skip to Main Content

Senior Poetry Editor Katherine Smith continues her review of Jack Gilbert’s poetry. For part 1, click here. For part 2, click here.

Gilbert’s austere voice underscores his commitment to wonder, to the avoidance of “idle chatter” that tranquillizes as it diverts . Nevertheless, Gilbert concerns himself with mundane chores. Indeed, much of the poetry in Refusing Heaven and The Dance Most of All tackles such subjects as cooking, cleaning, caring for the ill ( “The Good Life,” “The Thirty Favorite Lives: Amager,” and the stunning evocation of illness, “What I’ve Got,” ), acts that take on a meditative quality as Gilbert explores them. Yet Gilbert’s landscapes—Greece, Italy, Paris, Pittsburg— as well his subjects—events set well back in the past– are distant ones and his tone and voice reflect their distance. His is the voice of processed experience.

From Refusing Heaven, here are lines from “A Kind of Decorum”:

It is burden enough that death lies on all sides,

That your old kimono is still locked in my closet.

Now I wonder what would happen if my life did

Catch on fire again. Would I break in half,

Part of me a storm and part like ice in a silver bowl?

These lines bring to mind Shunryu Suzuki’s quotation of Dogen-zenji: ‘ Dogen-zenji said, “You should establish your practice in your delusion.” ‘ Gilbert never denies his delusions, never uses cleverness, wit or self-consciousness to escape responsibility for his limitations. Instead part storm, part ice in a silver bowl, he observes rather than analyzes his delusions.

These poems process old loves, past mistakes, from the vantage point of maturity. Here is the opening of the poem “Worth”:

It astonished him when he got to Katmandu to hear

The man from the embassy say a friend was waiting

Outside of customs. It was the Australian woman

He had met in Bali. His fault for running back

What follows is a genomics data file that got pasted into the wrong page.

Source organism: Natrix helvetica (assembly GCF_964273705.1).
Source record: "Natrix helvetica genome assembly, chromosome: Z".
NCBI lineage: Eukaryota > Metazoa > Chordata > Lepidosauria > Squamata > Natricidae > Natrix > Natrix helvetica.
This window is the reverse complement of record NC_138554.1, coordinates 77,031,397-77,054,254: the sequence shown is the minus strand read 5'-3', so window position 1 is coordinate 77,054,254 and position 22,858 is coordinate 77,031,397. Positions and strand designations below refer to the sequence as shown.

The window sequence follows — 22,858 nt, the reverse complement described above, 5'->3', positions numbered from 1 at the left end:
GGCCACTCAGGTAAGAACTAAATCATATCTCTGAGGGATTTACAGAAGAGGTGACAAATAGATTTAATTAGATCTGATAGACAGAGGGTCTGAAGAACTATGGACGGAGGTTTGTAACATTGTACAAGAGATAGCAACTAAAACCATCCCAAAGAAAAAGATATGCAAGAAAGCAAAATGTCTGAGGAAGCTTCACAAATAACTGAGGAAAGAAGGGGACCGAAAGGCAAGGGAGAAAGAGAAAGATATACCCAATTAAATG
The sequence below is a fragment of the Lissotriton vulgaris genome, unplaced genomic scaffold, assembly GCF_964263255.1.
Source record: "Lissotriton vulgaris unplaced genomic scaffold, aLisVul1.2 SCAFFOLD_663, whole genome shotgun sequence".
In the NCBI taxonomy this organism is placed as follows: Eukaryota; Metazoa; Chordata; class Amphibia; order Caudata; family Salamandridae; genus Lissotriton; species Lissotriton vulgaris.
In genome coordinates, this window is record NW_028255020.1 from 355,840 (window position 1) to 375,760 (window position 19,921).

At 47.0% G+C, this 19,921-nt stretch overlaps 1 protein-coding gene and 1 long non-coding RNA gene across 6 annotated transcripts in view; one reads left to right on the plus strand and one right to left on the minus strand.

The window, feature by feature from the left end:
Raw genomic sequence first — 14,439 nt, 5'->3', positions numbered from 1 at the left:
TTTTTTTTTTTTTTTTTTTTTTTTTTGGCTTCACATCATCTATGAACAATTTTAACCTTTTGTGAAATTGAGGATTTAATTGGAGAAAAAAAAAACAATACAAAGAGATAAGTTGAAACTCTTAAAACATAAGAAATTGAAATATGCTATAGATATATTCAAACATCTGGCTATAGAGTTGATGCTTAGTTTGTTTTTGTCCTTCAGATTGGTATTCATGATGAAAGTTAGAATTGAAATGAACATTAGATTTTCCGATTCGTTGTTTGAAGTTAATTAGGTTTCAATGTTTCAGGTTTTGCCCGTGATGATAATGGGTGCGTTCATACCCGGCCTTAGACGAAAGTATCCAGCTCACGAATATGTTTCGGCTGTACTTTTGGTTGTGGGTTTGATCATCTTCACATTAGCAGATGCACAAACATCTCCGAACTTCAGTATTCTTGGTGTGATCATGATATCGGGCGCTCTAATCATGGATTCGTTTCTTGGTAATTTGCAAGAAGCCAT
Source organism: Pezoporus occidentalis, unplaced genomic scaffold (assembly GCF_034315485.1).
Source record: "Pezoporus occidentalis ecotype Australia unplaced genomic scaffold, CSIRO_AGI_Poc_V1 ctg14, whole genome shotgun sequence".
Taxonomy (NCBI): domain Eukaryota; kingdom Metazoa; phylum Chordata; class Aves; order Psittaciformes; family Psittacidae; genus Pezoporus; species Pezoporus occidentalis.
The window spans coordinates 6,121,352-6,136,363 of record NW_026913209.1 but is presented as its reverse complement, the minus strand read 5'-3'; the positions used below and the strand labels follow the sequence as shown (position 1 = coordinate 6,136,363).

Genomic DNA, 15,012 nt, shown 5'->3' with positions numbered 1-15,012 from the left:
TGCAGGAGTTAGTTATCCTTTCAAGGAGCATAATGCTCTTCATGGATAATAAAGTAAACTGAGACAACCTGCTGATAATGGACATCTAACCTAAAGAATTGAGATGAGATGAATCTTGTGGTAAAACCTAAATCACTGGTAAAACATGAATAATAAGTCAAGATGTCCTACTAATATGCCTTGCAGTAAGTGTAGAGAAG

Across the tarmac when he realized she was crying.

The diction allows Gilbert to observe the experience closely and to make meaning of it Pitiless self-observation is made possible by the absence of cleverness and an essentially neutral tone that avoids self-consciousness.

It is this seriousness that occasionally leads Gilbert into writing some of his more troubling lines. “A Brief for the Defense” and “Kunstkammer,” are two of the weaker poems in Refusing Heaven, precisely because they attempt to transfer Gilbert’s intense wonder at his own particularity to a larger “we,” an attempt that simply doesn’t work; the focus on the collective tips Gilbert’s voice, his astonishingly deft self-aware tone, into sententiousness. Profundity is the risk of authenticity as glibness is the risk of cleverness. Yet as readers turn the pages of Gilbert’s books, for every poem that seems a little grandiloquent, there are three poems that will haunt forever with their sober lyricism, beauty, and evocation of loss.

Perhaps Gilbert makes the best case for his poetic sensibility in his poem “Metier”:

The Greek fishermen do not

play on the beach and I don’t

write funny poems.

As for me, I think of a number of funny poets whose lines I love, who make me smile, but not one of those witty poets could have set me on my journey– away from the emptiness and anomie of shopping centers, strip malls and the suburbs towards the passion for literature, art, beauty, meaning, and human experience—as surely as did Jack Gilbert’s serious poems.

Back To Top